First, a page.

promised to take actions to ensure the situation will never happened
-elected a new vicar Bishop for the Diocese of the South, who was
subsequently named Chancellor of the Diocese,
- discussed at length the several and costly lawsuits the OCA is
- discussed options for a pared-down 2009 budget, which could lower
“Fair Share” assessments by
15-20% or more.
The conclusion of the Executive Summary of the SIC Report stated,
underlined and in bold, that “The responsible individuals must be
In the decisions at this meeting, both individually and jointly, the
Synod and Council began that process.
Two retired and three currently-serving Bishops were named in the
Report. Former Metropolitan Theodosius, who was identified as having
participated in the diversion of funds, personally profiting from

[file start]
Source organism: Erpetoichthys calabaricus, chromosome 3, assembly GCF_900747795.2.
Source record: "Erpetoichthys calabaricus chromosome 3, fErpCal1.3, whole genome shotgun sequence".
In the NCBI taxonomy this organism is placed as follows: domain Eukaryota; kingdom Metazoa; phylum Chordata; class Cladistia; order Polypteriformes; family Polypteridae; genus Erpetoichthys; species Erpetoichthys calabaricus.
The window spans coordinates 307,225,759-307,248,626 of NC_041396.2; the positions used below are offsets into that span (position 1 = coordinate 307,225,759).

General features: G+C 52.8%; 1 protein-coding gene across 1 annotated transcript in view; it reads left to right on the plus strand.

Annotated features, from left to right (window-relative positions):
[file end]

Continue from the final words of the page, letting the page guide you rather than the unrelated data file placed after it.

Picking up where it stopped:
them and assisting in the cover-up, was forbidden by the Synod to
serve liturgy anywhere but in his home parish. The Synod reportedly
discussed ordering the former Metropolitan to a monastery, but
declined this option given his health and that he is currently cared
for by his niece. The Council, however, authorized the OCA’s legal
counsel to investigate options towards garnishing the former
Metropolitan’s pension and deferred compensation plan, in addition
to pending legal action against the former Chancellor Robert
Kondratick, in an effort to recover some of the $4.75 million they
diverted. Actual garnishment, though, is seen as unlikely. As such,
the announced penalty for the 75- year old former Metropolitan, who
has been told by his doctor not to
drive anymore, amounts to little more than a minor restriction.